by Danny Buraczeski
Cuatro Estaciones/The Four Seasons,’ ‘Get Happy! The Judy Garland Project’
(excerpt), ‘Beat,’ and ‘Swing Concerto’
21, 2003 The Joyce Theater, New York
Danny Buraczeski’s Jazzdance presented
three pieces from the company’s repertoire and one premier Monday night
in its first of six performances at the Joyce Theater in New York. Highly
apparent during the evening was Buraczeski’s aesthetic as a choreographer
of jazz dancing that appeals to the intellect. Instead of movement that
eroticizes the body Fosse-style, Buraczeski prefers to use the body to
explore spatial relationships and social dynamics.
The evening’s premier, “Beat,” was an exploration of abstract spacing
and movement choreographed to an original score from Philip Hamilton with
Peter Jones. The six dancers on stage, all in blood-red costumes designed
by Mary Hansmeyer, glowed against a stark black backdrop and under red
lights. Groupings formed and dissipated, arms arced out into space, chests
opened and then suddenly collapsed. In the duet with Jeffrey Peterson
and Jennifer Brackin, neither of whom are endowed with a elongated dancer’s
body, I felt the very human quality of their movement and, along with
that, the humanism that is a central part of Buraczeski’s work.
Perhaps the most hauntingly beautiful piece of the evening was “Las Curatro
Estaciones/The Four Seasons,” danced to Astor Piazzolla’s Latin revision
of Vivaldi’s classic. Four interchangeable dancing pairs four men and
four women and one soloist, Mary Ann Bradley, danced in front of a wilderness
of leaves, painted by Susan Weil, that was illuminated from behind. Ms.
Bradley’s character, a willowy figure who evoked a nymph, a seductress,
mother nature, or a goddess, at first danced alone or apart from the rest
of the group; but, through each section of the dance from Summer to
Fall, Winter, and Spring she danced closer to the others and at last
became an integral figure within the group. The final image, which echoed
the sentiment expressed by American Transcendentalist Ralph Waldo Emerson
quoted in the program “…and we were led in triumph by nature,” stayed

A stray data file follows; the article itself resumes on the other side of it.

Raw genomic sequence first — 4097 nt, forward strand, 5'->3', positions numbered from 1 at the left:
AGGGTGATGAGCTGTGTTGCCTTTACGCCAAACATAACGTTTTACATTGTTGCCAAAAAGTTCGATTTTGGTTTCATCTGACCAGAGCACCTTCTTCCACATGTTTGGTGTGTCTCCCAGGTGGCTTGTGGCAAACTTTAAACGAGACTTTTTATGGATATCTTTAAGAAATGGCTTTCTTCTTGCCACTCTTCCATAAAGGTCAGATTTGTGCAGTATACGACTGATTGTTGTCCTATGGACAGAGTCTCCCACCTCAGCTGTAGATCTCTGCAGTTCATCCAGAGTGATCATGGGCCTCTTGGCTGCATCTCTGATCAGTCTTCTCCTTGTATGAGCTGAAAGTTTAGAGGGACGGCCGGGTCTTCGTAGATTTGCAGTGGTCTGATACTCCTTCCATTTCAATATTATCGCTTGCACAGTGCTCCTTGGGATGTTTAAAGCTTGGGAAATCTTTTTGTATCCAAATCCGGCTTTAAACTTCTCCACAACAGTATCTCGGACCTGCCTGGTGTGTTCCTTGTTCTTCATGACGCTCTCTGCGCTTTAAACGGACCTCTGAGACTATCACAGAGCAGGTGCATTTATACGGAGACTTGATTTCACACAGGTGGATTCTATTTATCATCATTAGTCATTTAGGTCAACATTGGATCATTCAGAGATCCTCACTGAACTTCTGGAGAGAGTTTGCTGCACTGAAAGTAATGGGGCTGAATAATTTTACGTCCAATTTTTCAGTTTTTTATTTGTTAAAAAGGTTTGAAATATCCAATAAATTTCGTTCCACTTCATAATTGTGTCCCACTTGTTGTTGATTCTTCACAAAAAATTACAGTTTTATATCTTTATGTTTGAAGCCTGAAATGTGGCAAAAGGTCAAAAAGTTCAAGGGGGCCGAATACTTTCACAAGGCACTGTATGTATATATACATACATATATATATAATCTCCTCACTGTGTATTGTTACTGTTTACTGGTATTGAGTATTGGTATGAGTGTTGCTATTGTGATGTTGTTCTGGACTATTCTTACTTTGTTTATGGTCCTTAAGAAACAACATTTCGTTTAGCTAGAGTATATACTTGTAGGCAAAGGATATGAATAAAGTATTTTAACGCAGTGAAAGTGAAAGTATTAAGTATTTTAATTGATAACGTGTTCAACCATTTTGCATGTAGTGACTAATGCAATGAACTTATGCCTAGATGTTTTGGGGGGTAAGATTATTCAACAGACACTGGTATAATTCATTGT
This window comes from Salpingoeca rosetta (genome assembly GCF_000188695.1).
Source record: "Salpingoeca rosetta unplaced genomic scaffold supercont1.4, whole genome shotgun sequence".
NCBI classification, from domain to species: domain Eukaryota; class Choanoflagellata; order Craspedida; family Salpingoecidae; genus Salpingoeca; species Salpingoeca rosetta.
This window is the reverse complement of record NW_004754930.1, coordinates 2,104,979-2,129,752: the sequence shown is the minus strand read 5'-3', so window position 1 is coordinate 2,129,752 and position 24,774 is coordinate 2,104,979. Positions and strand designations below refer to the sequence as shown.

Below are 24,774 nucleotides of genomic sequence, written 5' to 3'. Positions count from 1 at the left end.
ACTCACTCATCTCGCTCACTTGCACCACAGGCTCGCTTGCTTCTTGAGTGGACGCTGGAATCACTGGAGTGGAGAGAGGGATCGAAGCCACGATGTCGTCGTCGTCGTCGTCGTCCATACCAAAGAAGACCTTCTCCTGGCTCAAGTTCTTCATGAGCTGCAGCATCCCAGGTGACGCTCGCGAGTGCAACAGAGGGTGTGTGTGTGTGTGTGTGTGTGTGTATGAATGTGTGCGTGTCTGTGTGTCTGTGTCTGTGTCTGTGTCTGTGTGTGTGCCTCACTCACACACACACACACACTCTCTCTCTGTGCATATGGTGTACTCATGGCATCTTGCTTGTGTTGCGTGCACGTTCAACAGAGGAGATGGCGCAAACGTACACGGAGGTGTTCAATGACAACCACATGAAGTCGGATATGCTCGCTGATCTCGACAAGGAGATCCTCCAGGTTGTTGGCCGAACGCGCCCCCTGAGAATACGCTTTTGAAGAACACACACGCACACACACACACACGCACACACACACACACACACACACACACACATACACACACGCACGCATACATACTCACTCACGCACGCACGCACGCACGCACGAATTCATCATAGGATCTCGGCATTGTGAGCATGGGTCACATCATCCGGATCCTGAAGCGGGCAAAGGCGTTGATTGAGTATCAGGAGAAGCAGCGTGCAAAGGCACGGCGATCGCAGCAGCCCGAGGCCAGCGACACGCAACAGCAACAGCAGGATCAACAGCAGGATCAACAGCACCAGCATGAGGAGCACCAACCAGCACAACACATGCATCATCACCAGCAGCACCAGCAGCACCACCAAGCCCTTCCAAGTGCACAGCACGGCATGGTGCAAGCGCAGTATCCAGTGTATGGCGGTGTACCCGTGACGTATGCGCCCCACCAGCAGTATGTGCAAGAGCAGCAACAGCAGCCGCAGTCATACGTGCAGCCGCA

with me long after the dance was over. All lights dimmed except for those
behind the backdrop. Ms. Bradley strode across the back of the stage
as the other dancers sat on the floor with their torsos twisted towards
her and their arms reaching out to her.
Also on the program for the evening was an excerpt from “Get Happy! The
Judy Garland Project,” Buraczeski’s autobiographical tribute about his
devotion to Judy Garland that explored the relationship between performer
and audience, as well as “Swing Concerto.” The latter is both a crowd-pleasing
swing dance, and, through the use of movement reminiscent of traditional
Yiddish folk dance, is evocative of the immigrant experience in the United
States. For this dance Buraczeski employed music from Benny Goodman
and Artie Shaw together with music from the contemporary group, Brave
Old World. The dance begins with Mathew Janczewski alone on stage as an
Old World figure. He moves to clarinet/Klezmer music when he is suddenly
confronted by eight 1940s-clad American swing dancers. By the end of the
piece he has seamlessly joined the group. Though the energy at the end
of the dance pleased the crowd, I was disappointed by this image of assimilation
that left no trace of the Old World influence, but there was little else
that dissatisfied me about Buraczeski’s work.
Edited by Jeff.
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